Something like this would address the concerns of milk dealers who are currently upholding the spirit of the law and the testimony from the State Grange, urging caution about diluting the meaningful amount of OOP 15 to 20% of Pennsylvania farms currently receive.
“Consumers are already paying this, it’s not a tax, but if we collected it from Pennsylvania retailers as a fee and put it in a restricted fund, we can avoid the constitutional issues with interstate commerce,” said Senator Gene Yaw. “We do this all the time, collect funds and put it toward programs we want to support. In this case, the people are already paying it, and if the money is in one place, we can audit it.”
The “mechanics” of how to distribute it, he said, can be worked out with the Board and the industry. But at the same time, Yaw and other Senators said they want to help more of the state’s farmers access what was intended for them, without harming those already receiving some.
Meanwhile, the Department of Agriculture’s plan mentions ‘uniform distribution,’ as do the policy points endorsed by Pennsylvania Farm Bureau.
PMMB board member Jim Van Blarcom, a farmer from Bradford County, stated that in his nine years on the Board, he has heard the concerns of producers across the state. He noted the geographic and generational diversity of the PMMB Board, and their ability to understand how different parts of the state have different experiences with the OOP.
“The OOP was put in place to help dairymen recoup some costs,” said Van Blarcom, explaining to lawmakers that the Milk Marketing Law already has built into it a 2.5 to 3.5% profit margin for bottlers and retailers. “Since then, the industry has changed, making it outdated and less effective. As a board member, it is getting more difficult to weigh the benefits for the farmers who receive a useful OOP vs. farmers who receive very little to none. When consumers pay a mandated 8 to 12 cents on every gallon of milk sold, this becomes a large sum of money, of which some is unaccounted for.
“During my time on the Board, I have heard over and over about the tanker loads of New York milk coming in and displacing Pennsylvania farmers’ milk. The primary reason these companies do this is they can take advantage of the OOP… We are essentially encouraging this to happen,” he explained.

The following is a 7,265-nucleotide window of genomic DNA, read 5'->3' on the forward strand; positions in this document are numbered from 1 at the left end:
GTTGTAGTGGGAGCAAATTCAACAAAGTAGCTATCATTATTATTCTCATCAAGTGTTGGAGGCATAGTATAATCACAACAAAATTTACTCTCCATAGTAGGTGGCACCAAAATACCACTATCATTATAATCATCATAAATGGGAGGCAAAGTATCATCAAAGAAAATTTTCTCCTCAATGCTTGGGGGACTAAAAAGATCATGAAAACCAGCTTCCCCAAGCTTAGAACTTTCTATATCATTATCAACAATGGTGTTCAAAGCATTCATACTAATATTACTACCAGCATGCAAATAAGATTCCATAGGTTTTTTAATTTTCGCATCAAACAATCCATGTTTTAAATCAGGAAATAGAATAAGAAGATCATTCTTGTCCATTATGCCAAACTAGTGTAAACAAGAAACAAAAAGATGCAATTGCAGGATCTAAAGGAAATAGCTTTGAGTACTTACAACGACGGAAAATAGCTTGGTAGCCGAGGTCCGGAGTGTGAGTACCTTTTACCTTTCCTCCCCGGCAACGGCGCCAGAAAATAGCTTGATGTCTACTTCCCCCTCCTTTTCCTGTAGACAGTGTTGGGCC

Recounting testimony at a Board hearing from a dairy farmer milking 90 cows, he said the amount of OOP that farm received wass equivalent to one bag of milk replacer a month.
“I don’t believe one bag of calf feed keeps that farmer in business, but rather his tenacity and commitment to the family farm,” said Van Blarcom.
He also recounted testimony at a Board hearing from Pennsylvania Representative John Lawrence, who cited the accurate accounting on mandated fees for alcohol and fuel.
“This is not happening with the mandated milk OOP. It will continue to become more difficult to defend as a program with funds that are not accurately accounted for and not fairly distributed,” Van Blarcom asserted, adding that consumers will also “become more aware of the unfairness to themselves.”
Meanwhile, when laying out the Department of Agriculture’s plan, the Secretary talked about “a collective investment in PA Dairy,” such as using some of these funds to invest in processing.
Andy Bollinger, a Lancaster County dairy farmer testifying for PDMP said the organization has not taken a position on reforming the OOP because they want to see the facts and the results of a study they are working on with a third-party economist.
Zach Myers from the Center for Dairy Excellence also mentioned a study CDE is involved in to understand the obstacles to processing investment within the state. He cited the impact on farms from supply management programs placed on them based on processing capacity.
“We come to you and ask for investments,” Secretary Redding told lawmakers. “Here’s one that’s already done in the marketplace, and we’re failing to bring those dollars back specifically to reinvest in PA Dairy.”